Want to enjoy the perks of living in Las Vegas? No, we don’t live in hotels, not everyone works on (or even regularly visits) the Strip, and gambling is not taught in schools. What we do well, however, is we know how to have fun. Vegas is full of entertainment, eateries, events, and the occasional Elvis. We’ve put together a Las Vegas locals guide to help you make the most of your time in Sin City.
Las Vegas is in the desert and a common misconception is that while we are known to get very hot with temperatures topping 115 degrees in the summer, we also get very cold at night, especially in the winter. Many people are surprised to discover that just 45 minutes outside of the city, we get snow atop Mt. Charleston, which is a local favorite for skiing and hiking. Even when the temps reach their respective extremes, always having a light jacket or sweater nearby is always advised regardless if you’re indoor or outdoor. We have so many outdoor activities and sightseeing attractions to enjoy, from biking to camping to water parks and the Hoover Dam- you’ll want to be prepared! Especially when you’re walking down the Strip or on Fremont Street, just know that the casinos keep it chilly inside. And unless you’re going into a nightclub with specific dress codes, having a comfortable pair of tennis shoes or sandals is always in style.
Vegas is a true 24-hour town. It’s a shock for those of us who live here when we travel outside of the city and can’t get dinner or a drink past 9pm. While you’re here, however, be sure to visit the Peppermill; an old-school lounge, restaurant and coffee shop that is open 24 hours a day and has that ‘classic Vegas’ appeal. There are tons of other late night eating options both on and off the Strip, but if you’re looking for a unique Vegas experience after a night of clubbing or shows, this spot is the bee’s knees.
In Vegas, sunscreen is your best friend. It’s sold in basically every convenience store and by every dayclub, but make sure to use something with an SPF of at least 30 (although 50 is better). Reapply regularly if you’re fair-skinned, swimming, or if you sweat a lot. A hat and UV sunglasses are also highly recommended. You have been warned.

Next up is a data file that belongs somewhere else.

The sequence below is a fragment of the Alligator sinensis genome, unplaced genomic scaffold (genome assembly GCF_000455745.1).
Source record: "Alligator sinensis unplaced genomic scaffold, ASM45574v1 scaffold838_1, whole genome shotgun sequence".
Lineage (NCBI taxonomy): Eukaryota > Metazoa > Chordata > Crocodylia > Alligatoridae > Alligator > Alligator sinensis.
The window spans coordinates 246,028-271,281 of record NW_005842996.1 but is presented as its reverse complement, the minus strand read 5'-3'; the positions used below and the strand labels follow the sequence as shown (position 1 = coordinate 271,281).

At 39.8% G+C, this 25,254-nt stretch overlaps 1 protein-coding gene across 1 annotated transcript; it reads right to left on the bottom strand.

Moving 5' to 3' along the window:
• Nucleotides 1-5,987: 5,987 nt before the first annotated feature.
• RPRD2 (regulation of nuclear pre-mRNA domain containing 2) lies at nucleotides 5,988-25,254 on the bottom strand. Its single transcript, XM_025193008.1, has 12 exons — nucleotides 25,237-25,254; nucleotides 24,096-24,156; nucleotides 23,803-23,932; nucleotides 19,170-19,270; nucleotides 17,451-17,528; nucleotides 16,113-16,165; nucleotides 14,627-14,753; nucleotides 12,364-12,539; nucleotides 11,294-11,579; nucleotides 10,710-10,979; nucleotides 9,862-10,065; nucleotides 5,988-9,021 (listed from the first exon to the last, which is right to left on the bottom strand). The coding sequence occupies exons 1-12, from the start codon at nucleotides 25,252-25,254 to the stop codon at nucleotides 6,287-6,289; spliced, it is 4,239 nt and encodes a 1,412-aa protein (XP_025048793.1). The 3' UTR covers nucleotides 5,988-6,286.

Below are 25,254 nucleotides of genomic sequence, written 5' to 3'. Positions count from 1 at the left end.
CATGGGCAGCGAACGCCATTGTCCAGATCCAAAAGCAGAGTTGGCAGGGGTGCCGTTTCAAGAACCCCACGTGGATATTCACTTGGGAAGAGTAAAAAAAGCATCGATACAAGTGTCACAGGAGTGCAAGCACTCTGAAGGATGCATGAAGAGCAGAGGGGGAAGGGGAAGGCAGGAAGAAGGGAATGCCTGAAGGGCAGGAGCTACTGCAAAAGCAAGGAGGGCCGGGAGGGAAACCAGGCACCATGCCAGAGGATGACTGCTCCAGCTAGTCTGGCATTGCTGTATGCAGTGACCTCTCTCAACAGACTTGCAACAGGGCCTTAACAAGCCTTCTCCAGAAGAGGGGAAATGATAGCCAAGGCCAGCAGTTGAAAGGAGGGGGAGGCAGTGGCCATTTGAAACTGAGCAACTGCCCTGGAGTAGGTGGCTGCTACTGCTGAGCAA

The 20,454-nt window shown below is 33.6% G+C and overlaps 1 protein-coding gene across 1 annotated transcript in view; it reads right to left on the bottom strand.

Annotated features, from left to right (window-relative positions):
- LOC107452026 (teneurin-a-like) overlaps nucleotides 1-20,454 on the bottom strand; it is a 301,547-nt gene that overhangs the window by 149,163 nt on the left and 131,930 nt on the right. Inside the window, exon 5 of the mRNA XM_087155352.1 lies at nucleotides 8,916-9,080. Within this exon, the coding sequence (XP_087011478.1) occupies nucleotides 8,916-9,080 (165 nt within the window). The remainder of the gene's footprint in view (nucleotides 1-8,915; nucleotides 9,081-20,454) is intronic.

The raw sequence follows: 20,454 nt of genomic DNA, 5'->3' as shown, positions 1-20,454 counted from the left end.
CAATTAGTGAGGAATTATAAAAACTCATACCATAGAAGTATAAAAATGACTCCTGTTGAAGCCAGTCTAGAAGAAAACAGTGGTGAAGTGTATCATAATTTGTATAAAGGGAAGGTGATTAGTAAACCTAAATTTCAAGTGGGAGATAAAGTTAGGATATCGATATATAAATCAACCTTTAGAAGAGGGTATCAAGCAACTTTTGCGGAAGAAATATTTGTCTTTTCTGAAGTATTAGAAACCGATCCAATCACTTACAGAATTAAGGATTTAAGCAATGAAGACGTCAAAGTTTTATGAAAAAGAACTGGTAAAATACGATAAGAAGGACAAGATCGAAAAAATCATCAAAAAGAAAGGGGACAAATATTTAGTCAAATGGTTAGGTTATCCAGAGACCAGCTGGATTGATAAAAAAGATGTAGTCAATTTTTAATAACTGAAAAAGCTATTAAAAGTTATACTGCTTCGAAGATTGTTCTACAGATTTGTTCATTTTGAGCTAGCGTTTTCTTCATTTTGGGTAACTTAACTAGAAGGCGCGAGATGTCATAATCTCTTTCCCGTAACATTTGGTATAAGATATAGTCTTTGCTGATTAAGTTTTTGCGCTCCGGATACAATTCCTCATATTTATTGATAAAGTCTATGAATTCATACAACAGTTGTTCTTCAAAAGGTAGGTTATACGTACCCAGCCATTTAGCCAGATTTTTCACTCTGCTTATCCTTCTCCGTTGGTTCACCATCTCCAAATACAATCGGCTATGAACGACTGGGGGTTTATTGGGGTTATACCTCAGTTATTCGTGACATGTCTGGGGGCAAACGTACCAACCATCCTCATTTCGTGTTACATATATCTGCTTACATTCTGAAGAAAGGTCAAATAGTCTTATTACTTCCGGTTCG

The average summer temperature in Las Vegas is 106 degrees. One of the most important pieces of advice that a local can both give and take is making sure you’re getting plenty of water throughout the day. The risk of dehydration, passing out, or suffering from heat stroke is a very real thing here. Lots of alcohol consumed at night or during the day by the pool also contribute to a hangover from hell. If you can, save the drink slaying for your evenings out at the club or casino, and focus your daytime hours on hydration and happiness. Your hangover (or lack thereof) will thank you later.
Until recently, Vegas was best known for shows, casinos, and fine dining. Now throw in: an NHL expansion team; the NBA Summer League; a WNBA team; FCC Soccer team; UFC headquarters; NASCAR speedway; multiple PGA events; T Mobile Arena and events center; the NFL Raiders team and brand-new stadium; plus, a new baseball complex being built for the Las Vegas 51s… and you’ve got a full-on sports hub exploding with action! Sure gambling on the games are fun (especially if you win), but being able to attend the games while you’re here makes it an experience unlike any other!
If you’re into gambling or gaming, or you simply just want to learn, then you’re in luck. Well, at the very least, hopefully, you’ll end up lucky. When you sit down at a table for a game of blackjack, craps or roulette, take lessons if the casino offers them. Many of them offer free table lessons on weekdays in the afternoons, but if not, spend a couple of bucks on the crib card that supplies the basics. Otherwise, don’t feel ashamed to ask the dealers questions on how to play. The dealers are there to help and are the only true professionals at the table. Las Vegas locals guide tip: start out downtown in the Fremont district. Table minimums are lower there than those on the Strip if you’re feeling intimidated by the high table limits on the Strip and your learning curve won’t cost you too much. Also, make sure to join the casino’s respective players club. All you need is a driver’s license to sign up and you’ll be given a frequent gamblers card that accumulates points towards free and reduced-priced incentives like buffets, comped hotel stays, and show tickets. You know what they say: it pays to play!